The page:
Meanwhile, as I mentioned in my previous post (An Early Peopling of America) here, the Neanderthals "moved east from Central Asia expanding into China during MIS 3 times -29 to 58 Kya. , as attested by a high presence of Neanderthal ancestry in Eastern Asians ...". The map above shows this migration with the solid red arrows.
Did their hypothetic "Neanderspeak" language move with them into China and Tibet, and up along the Yenisei River valley (red oval in map)?
More introgression ocurred when modern (M mtDNA) Humans advancing behind the Neanderthals entered Siberia and, crossing India and Southern Asia, entered China.
Their Borean language evolved in each of these locations, becoming Dene-Caucasian. Northeast Asia was vast and empty except for the few Neanderthal that lived there, hunting the big prey.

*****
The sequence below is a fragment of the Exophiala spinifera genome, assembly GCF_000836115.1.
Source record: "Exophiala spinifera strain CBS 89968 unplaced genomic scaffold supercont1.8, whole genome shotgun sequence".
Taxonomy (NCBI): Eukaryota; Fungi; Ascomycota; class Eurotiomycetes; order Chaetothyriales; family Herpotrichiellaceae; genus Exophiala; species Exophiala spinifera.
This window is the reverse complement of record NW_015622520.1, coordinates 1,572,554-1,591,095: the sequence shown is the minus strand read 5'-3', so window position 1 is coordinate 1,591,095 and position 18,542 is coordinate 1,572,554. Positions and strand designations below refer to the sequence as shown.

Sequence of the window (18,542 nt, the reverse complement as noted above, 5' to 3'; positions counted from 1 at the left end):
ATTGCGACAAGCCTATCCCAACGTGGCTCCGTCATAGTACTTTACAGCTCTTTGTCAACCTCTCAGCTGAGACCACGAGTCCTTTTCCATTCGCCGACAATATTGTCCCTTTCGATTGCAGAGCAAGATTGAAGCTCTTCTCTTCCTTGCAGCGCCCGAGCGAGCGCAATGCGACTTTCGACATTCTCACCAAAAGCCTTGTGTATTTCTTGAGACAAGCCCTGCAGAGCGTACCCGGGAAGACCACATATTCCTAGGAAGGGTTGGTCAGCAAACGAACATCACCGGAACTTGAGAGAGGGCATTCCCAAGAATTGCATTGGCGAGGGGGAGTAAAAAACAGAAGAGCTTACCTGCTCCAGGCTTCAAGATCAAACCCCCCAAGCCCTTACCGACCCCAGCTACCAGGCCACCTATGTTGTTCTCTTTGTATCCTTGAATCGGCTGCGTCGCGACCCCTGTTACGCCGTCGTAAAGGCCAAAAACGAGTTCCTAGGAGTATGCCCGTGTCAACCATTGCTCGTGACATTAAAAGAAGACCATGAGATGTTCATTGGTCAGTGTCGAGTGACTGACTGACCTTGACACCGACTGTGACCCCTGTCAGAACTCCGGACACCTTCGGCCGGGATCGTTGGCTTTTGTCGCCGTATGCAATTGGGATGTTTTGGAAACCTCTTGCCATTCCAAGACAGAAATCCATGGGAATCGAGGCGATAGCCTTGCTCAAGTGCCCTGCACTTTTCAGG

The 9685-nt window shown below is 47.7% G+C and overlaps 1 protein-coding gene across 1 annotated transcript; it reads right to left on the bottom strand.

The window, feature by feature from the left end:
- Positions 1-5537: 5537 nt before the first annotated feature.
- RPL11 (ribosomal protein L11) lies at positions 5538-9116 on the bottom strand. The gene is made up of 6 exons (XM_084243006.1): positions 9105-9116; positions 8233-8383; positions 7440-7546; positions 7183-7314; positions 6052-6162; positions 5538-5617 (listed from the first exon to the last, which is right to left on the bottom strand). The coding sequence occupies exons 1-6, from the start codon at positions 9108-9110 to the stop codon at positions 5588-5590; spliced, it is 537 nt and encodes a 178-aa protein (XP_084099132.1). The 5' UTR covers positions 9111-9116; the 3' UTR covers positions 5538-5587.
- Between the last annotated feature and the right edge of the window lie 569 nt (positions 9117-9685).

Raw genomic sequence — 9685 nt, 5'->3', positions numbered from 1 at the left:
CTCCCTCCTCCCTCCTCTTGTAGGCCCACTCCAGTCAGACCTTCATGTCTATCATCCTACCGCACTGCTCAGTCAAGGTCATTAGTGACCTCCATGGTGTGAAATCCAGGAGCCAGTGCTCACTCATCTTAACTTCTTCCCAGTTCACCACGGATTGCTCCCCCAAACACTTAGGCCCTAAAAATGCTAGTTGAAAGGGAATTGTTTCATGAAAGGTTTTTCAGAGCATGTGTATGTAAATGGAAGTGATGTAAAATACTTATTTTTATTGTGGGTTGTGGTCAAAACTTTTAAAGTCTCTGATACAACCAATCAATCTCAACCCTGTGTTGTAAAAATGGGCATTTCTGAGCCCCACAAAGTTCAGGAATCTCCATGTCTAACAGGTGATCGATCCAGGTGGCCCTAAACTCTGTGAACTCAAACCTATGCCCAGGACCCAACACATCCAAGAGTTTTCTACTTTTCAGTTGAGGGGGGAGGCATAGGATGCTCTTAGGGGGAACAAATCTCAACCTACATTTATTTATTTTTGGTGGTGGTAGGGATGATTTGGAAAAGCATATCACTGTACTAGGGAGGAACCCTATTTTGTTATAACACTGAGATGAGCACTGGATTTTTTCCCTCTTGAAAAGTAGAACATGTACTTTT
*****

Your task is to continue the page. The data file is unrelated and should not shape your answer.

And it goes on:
Only much later (5-10 kya) would the ancestors of the Burushics cross the Himalayan passes and occupy Pakistan, only to be pushed back as the Indoeuropean people spread out from India across Europe, displacing and replacing the Dene-Caucasian language speakers.
This explains the distribution of Asian and European languages quite well. But what about America?
American Languages another view
Following their game, part of the Neanderthals entered America and spread out across both North and South America. "Neanderspeak" evolved into proto-Amerindian languages.
They were followed by the ancestors of the Amerindians who did not speak "Dene-Caucasian", which based on my assumptions oulined above, hints at a N mtDNA linage and a Y hg closer to Europe than to Asia. And this is exactly what was found in the genome sequenced from a 24 Kya Homo sapiens (named MA-1) from Mal'ta in south-central Siberia: